At a meeting of the CLPD at party conference, Labour’s left is organised—and deservedly optimisticby Stephanie Boland / September 26, 2017 / Leave a comment
It’s 18:28—two minutes before the event begins—and I’m already playing the part of hapless MSM. I’ve arrived for a Campaign for Labour Party Democracy (CLDP) meeting at the Queen’s Hotel, Brighton, and I’ve not got my £3 entry fee. “We have to cover the room somehow,” a member tells me, before I dash off to a cash point. I return at 6:36. Luckily, the event is so popular that they haven’t started yet.
The CLPD aren’t, to the lay person, one of the most prominent Labour groups—until you start following the procedures and rule changes that have the power to tilt the party machinery to one faction or another, at which point, they’re everywhere. Relatively small, with around 80 members, their affiliation with Momentum allows them to punch well above their weight.
This year, with a series of important, Momentum-backed rule changes on the agenda, their mid-conference meeting is buzzing. Compared to the main conference hotel, where the mood is bizarrely subdued—and journalists meet in the corridors, shaking their heads at each other, unsure where the story is—the tone here is bold and optimistic.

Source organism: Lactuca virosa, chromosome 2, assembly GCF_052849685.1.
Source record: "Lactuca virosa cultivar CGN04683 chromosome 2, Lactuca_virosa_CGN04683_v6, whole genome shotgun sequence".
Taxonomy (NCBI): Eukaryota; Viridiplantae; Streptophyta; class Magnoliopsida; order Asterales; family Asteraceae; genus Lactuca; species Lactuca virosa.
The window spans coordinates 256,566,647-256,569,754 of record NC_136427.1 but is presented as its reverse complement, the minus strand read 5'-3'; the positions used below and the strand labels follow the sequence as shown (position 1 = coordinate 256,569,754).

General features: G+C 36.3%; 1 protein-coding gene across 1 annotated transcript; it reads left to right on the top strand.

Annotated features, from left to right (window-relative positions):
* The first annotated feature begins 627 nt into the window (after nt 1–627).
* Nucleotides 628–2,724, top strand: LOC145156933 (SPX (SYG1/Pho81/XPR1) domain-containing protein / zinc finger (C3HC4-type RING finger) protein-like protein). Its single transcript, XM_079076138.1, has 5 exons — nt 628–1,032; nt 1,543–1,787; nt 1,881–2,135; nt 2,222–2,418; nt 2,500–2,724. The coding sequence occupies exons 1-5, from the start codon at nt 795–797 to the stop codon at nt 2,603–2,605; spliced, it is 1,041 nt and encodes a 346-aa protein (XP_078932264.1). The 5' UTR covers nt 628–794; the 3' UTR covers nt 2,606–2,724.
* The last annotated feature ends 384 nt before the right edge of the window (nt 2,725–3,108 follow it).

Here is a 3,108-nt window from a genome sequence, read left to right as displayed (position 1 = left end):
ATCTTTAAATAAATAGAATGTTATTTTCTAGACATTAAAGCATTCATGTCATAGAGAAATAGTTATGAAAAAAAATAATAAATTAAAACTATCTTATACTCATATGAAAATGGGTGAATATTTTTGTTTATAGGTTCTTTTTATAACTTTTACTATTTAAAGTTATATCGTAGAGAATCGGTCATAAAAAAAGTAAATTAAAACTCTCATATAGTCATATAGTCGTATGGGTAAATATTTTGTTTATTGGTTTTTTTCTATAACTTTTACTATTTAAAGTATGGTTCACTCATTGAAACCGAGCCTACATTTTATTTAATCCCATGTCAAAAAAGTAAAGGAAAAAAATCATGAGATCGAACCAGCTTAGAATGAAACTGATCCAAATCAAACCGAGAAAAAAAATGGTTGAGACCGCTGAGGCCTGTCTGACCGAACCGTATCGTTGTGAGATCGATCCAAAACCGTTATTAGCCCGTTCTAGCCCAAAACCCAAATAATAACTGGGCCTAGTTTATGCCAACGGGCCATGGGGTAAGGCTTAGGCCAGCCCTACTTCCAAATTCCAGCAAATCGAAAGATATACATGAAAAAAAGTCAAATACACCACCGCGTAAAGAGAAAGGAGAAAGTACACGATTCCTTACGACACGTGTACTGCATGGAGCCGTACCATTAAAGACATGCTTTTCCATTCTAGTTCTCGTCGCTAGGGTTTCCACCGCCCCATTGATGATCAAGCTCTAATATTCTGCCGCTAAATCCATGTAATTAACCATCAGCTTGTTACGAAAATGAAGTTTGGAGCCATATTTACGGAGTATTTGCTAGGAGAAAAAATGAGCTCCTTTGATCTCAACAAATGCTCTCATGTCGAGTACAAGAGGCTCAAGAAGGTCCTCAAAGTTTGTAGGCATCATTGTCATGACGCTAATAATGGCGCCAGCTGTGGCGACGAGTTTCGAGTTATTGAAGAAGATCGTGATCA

True, there are murmured cheers when Rhea Wolfson MP kicks off her speech by mentioning the recent resignation of Scottish Labour leader Kezia Dugdale—her interim replacement, Alex Rowley, is “a fantastic comrade”—but the tone is largely positive. When the “right-wingers” (members on both sides of the party have a habit of referring to themselves as “centre left,” and designating their opponents the left or right-wing outliers) come up it is largely with the self-assured tone of a movement which assumes that, if it doesn’t already control the party in its totally, it is sure to do so soon.
For the CLPD, this is the realisation of a long-held dream. The party, Wolfson says, has been “wholesale transformed in the most positive way,” turning into a grassroots organisation that can change “not just the party, but society.” Cat Smith MP compares the mood to her first conference, where, she says, she felt shut out as a “young delegate, a long way from home, with opinions.”
“I was excluded,” she tells the meeting: “someone tried to push me out of the hall.” She welcomes the changes brought in this year which allow…